“We are used to sailing on a lake, but not with foiling boats,” admitted Schneiter. “It is hard to get the boat going well and you have to be smooth and not aggressive. In the last race we were too impatient and we ran across the boat, which was not good. So we still have work to do and improve our consistency, but overall we are happy.” Team Tilt ended the day fourth overall.
As conditions became lighter, new faces began appearing higher up the leaderboard. Aside from Team Tilt, Land Rover BAR Academy was another team heading for the Red Bull Youth America’s Cup starting to show some of its potential, posting a third in race two and a second in the final race.
Skipper Rob Bunce explained: “In a big fleet like this, if you can get a good start and get to the first mark in a good position, then that often becomes a chain reaction for the whole race. We have been working on our starting, so we are happy to get those two results. In the last race, we were as close as you could have been without being over – it is pretty high tariff, but if you are a couple of seconds late, everyone will pass you, so you have to take the risk.”
Tomorrow is a layday for the GC32 Championship. Many crews will be taking part in safety training laid on by the GC32 Class Association. In this they will learn about how to use emergency oxygen cylinders underwater. This is mandatory equipment that all of the GC32s are obliged to carry.
Tour Website – Entry list – Scoreboard – Facebook
2017 GC32 Racing Tour
11-14 May – GC32 Riva Cup / Riva del Garda, Italy
28 June-1 July – TBA
2-5 August – 36 Copa del Rey / Palma de Mallorca, Spain
13-16 September – TBA
12-15 October – Marseille One Design / Marseille, France
About the GC32 Racing Tour:
2017 will be the fifth year of the GC32 Racing Tour and its fourth since the GC32 was transformed into a foiler over the winter of 2013-14. The GC32 Racing Tour seeks to attract both private owner-driven boats and commercially-backed teams with a circuit aimed at providing the best foiling catamaran experience for participants. This remit includes choosing venues known to provide optimum wind conditions for foiling and race courses large enough to enable the boats to hit maximum speeds.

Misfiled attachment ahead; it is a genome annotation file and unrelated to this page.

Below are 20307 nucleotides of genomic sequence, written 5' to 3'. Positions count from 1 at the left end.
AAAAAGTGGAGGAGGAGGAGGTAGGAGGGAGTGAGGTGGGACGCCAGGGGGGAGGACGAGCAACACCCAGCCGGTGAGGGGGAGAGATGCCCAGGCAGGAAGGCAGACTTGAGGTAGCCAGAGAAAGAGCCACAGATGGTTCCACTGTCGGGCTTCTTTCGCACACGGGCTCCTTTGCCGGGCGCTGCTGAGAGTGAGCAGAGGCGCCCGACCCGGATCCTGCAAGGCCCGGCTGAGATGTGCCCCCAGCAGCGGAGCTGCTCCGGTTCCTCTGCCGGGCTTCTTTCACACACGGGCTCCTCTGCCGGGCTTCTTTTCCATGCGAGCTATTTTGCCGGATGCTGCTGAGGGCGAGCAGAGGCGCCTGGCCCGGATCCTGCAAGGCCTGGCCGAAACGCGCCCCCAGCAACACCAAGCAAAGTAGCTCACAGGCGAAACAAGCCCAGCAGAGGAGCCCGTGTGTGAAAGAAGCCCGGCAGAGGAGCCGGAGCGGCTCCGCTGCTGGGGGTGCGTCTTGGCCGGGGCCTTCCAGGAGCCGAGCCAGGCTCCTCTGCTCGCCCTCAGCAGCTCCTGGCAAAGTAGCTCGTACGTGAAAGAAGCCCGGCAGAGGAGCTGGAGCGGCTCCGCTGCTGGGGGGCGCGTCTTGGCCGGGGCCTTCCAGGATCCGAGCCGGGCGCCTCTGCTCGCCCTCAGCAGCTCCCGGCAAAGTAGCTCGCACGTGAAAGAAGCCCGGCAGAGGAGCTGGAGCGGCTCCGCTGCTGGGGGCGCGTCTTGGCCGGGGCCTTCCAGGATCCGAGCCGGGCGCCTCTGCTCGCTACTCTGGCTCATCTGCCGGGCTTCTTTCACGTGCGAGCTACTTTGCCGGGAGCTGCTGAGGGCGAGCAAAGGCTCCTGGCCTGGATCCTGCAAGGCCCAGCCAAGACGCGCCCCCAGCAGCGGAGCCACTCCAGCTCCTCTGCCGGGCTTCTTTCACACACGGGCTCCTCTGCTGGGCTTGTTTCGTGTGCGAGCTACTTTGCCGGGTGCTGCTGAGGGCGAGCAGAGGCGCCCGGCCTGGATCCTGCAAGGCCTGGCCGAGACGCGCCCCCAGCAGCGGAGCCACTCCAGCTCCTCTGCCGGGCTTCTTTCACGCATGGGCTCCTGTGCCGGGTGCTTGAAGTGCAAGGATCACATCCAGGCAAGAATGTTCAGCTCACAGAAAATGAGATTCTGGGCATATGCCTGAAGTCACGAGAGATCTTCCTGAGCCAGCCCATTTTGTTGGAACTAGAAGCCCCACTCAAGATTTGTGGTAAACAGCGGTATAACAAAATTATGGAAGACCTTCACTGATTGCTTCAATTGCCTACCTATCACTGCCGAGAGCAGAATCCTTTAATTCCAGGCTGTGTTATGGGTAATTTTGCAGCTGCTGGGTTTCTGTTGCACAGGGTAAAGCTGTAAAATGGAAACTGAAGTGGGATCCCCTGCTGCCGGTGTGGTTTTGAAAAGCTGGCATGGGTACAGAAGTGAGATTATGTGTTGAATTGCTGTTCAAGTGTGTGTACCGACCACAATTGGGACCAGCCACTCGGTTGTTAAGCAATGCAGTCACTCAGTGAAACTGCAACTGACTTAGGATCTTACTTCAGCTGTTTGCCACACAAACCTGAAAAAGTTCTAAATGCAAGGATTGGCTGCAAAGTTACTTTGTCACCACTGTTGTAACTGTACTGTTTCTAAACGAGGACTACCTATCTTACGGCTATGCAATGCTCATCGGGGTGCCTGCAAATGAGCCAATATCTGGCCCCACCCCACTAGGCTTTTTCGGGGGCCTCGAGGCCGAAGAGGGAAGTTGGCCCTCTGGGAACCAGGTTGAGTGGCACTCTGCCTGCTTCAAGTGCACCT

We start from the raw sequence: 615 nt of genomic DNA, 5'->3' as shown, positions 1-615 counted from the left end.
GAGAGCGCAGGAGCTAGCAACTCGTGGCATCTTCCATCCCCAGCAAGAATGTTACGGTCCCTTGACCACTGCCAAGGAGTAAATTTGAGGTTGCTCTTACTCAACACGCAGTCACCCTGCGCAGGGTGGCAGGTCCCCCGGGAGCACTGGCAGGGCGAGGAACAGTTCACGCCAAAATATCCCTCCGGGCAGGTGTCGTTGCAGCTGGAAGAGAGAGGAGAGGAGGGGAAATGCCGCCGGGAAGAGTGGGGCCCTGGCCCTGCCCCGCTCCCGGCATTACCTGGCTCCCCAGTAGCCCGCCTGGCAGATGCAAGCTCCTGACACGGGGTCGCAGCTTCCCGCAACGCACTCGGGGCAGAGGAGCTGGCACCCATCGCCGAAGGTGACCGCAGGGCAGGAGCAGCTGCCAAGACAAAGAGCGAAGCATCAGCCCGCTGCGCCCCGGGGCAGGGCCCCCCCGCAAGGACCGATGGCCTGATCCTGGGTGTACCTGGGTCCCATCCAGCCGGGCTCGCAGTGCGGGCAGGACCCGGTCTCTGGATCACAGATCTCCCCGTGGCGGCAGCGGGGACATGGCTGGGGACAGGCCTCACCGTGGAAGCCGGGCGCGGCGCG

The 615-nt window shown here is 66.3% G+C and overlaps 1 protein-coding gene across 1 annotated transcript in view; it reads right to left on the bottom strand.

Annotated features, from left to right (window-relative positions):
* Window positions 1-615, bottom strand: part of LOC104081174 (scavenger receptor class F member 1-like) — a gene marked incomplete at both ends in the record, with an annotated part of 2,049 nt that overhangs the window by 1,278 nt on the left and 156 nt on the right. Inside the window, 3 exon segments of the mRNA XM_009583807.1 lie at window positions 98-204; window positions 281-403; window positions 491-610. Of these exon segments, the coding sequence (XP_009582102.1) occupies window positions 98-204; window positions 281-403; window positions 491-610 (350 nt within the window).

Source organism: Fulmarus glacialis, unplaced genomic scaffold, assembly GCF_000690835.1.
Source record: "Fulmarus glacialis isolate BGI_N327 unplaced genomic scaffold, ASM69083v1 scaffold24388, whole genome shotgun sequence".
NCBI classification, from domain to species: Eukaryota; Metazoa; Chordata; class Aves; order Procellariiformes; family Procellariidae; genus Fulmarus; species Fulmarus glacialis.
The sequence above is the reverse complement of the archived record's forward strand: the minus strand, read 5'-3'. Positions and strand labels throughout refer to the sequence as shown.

About the GC32
The GC32 is a 10m long (12m including bowsprit) by 6m wide foiling catamaran conceived by Laurent Lenne and designed by Dr Martin Fischer, now part of the Groupama Team France design team. It is built in carbon fibre by Premier Composite Technologies in Dubai.
The GC32 is fitted with T-foil rudders and J-shaped daggerboards/foils, conceptually similar to those used on the America’s Cup catamarans, with adjustable rake on all appendages. However relative to the boat’s size, the foils are substantially larger, allowing the GC32 to foil even in low wind speeds and with much great stability and ease. Despite having big foils, GC32s are fast! Alinghi holds the record with a peak speed of 39.21 knots.
Unlike the AC catamarans, the GC32 features a more manageable soft-sail rig and has one design sails. It is demountable with a two piece mast for easy transportation.
Source: Sailing Intelligence